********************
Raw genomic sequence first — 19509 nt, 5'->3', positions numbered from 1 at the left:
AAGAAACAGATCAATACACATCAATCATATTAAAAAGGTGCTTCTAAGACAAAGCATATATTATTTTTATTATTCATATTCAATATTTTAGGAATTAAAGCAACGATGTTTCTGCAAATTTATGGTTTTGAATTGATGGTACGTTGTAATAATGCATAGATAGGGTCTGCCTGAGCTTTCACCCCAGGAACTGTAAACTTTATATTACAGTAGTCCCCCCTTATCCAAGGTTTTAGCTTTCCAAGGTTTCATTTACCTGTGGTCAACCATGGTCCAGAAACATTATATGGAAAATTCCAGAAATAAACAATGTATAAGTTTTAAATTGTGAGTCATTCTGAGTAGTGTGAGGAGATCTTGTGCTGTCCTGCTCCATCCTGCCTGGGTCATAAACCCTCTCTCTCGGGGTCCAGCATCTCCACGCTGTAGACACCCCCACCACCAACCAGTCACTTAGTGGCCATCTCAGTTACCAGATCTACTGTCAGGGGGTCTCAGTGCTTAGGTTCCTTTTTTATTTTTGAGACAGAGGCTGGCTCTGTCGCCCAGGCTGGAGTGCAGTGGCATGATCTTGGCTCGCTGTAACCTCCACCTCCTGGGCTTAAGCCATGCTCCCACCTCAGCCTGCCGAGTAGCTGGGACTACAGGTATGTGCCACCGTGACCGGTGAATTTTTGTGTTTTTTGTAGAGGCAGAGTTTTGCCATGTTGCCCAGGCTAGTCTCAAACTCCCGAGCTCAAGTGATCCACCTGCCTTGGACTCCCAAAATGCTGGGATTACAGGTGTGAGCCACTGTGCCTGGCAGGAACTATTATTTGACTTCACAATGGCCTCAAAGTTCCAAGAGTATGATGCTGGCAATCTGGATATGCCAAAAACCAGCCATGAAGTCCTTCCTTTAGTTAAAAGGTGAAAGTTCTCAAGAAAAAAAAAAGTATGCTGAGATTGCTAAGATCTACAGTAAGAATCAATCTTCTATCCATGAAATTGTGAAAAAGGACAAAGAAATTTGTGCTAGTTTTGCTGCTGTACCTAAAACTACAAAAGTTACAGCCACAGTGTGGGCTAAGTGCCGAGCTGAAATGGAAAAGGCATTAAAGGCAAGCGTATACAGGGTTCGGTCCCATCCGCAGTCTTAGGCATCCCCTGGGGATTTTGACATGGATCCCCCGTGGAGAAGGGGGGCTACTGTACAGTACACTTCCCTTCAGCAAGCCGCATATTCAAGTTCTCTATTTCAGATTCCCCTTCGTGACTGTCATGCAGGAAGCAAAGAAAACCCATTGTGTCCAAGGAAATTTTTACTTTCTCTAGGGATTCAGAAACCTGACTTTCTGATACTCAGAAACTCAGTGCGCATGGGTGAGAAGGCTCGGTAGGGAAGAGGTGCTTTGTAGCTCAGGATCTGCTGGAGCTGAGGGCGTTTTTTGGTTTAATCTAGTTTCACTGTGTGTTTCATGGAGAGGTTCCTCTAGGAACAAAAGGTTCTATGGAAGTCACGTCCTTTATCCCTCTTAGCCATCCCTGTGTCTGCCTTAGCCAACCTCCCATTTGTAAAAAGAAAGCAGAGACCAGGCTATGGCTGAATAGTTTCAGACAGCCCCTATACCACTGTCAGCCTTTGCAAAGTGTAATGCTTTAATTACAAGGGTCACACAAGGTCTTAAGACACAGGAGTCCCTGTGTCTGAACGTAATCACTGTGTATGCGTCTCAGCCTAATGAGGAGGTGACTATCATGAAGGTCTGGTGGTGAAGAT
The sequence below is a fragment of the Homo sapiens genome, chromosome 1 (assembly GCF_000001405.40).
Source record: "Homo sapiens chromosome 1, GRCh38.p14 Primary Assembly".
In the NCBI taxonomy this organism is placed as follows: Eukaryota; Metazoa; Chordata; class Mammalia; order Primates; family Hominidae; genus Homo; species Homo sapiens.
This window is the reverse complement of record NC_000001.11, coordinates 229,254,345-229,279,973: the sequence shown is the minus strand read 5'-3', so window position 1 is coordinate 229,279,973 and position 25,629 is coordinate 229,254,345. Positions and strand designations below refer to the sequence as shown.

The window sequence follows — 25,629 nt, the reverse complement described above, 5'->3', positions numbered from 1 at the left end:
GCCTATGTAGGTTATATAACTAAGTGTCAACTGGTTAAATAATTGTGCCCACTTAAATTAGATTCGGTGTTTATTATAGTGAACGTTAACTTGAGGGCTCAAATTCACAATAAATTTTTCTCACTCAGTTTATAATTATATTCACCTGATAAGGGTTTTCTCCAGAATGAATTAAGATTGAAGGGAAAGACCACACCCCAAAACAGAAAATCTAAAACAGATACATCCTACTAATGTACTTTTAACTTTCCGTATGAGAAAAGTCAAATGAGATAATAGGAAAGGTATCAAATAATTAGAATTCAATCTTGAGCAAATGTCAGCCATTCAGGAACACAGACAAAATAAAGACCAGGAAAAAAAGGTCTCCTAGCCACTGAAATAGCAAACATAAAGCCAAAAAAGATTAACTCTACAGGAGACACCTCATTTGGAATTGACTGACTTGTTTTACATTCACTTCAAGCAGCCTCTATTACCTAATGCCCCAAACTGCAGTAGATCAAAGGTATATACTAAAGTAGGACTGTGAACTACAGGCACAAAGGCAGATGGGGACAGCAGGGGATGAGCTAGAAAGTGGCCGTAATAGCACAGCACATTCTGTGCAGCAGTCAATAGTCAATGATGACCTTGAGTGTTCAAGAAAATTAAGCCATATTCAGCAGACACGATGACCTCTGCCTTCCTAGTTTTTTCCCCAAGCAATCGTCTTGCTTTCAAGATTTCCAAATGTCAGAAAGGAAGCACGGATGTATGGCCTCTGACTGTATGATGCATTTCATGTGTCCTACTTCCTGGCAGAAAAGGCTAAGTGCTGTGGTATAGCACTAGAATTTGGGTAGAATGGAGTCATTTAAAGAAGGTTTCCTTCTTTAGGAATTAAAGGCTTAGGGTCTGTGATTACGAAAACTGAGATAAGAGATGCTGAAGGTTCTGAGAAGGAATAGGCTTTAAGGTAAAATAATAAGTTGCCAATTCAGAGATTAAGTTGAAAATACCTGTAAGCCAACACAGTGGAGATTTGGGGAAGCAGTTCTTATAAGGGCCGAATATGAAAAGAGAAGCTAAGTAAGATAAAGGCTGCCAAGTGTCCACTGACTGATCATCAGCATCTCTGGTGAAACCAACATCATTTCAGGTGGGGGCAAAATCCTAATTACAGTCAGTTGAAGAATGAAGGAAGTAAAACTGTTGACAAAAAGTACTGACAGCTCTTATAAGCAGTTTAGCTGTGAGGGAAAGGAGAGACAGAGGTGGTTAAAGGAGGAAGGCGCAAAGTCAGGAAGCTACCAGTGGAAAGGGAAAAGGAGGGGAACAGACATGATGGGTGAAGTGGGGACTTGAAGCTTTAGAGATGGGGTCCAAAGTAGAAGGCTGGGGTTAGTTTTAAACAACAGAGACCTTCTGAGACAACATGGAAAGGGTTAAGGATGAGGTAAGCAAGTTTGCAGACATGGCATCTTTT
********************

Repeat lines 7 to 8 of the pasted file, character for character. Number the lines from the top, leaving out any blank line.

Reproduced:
The window sequence follows — 25,629 nt, the reverse complement described above, 5'->3', positions numbered from 1 at the left end:
GCCTATGTAGGTTATATAACTAAGTGTCAACTGGTTAAATAATTGTGCCCACTTAAATTAGATTCGGTGTTTATTATAGTGAACGTTAACTTGAGGGCTCAAATTCACAATAAATTTTTCTCACTCAGTTTATAATTATATTCACCTGATAAGGGTTTTCTCCAGAATGAATTAAGATTGAAGGGAAAGACCACACCCCAAAACAGAAAATCTAAAACAGATACATCCTACTAATGTACTTTTAACTTTCCGTATGAGAAAAGTCAAATGAGATAATAGGAAAGGTATCAAATAATTAGAATTCAATCTTGAGCAAATGTCAGCCATTCAGGAACACAGACAAAATAAAGACCAGGAAAAAAAGGTCTCCTAGCCACTGAAATAGCAAACATAAAGCCAAAAAAGATTAACTCTACAGGAGACACCTCATTTGGAATTGACTGACTTGTTTTACATTCACTTCAAGCAGCCTCTATTACCTAATGCCCCAAACTGCAGTAGATCAAAGGTATATACTAAAGTAGGACTGTGAACTACAGGCACAAAGGCAGATGGGGACAGCAGGGGATGAGCTAGAAAGTGGCCGTAATAGCACAGCACATTCTGTGCAGCAGTCAATAGTCAATGATGACCTTGAGTGTTCAAGAAAATTAAGCCATATTCAGCAGACACGATGACCTCTGCCTTCCTAGTTTTTTCCCCAAGCAATCGTCTTGCTTTCAAGATTTCCAAATGTCAGAAAGGAAGCACGGATGTATGGCCTCTGACTGTATGATGCATTTCATGTGTCCTACTTCCTGGCAGAAAAGGCTAAGTGCTGTGGTATAGCACTAGAATTTGGGTAGAATGGAGTCATTTAAAGAAGGTTTCCTTCTTTAGGAATTAAAGGCTTAGGGTCTGTGATTACGAAAACTGAGATAAGAGATGCTGAAGGTTCTGAGAAGGAATAGGCTTTAAGGTAAAATAATAAGTTGCCAATTCAGAGATTAAGTTGAAAATACCTGTAAGCCAACACAGTGGAGATTTGGGGAAGCAGTTCTTATAAGGGCCGAATATGAAAAGAGAAGCTAAGTAAGATAAAGGCTGCCAAGTGTCCACTGACTGATCATCAGCATCTCTGGTGAAACCAACATCATTTCAGGTGGGGGCAAAATCCTAATTACAGTCAGTTGAAGAATGAAGGAAGTAAAACTGTTGACAAAAAGTACTGACAGCTCTTATAAGCAGTTTAGCTGTGAGGGAAAGGAGAGACAGAGGTGGTTAAAGGAGGAAGGCGCAAAGTCAGGAAGCTACCAGTGGAAAGGGAAAAGGAGGGGAACAGACATGATGGGTGAAGTGGGGACTTGAAGCTTTAGAGATGGGGTCCAAAGTAGAAGGCTGGGGTTAGTTTTAAACAACAGAGACCTTCTGAGACAACATGGAAAGGGTTAAGGATGAGGTAAGCAAGTTTGCAGACATGGCATCTTTT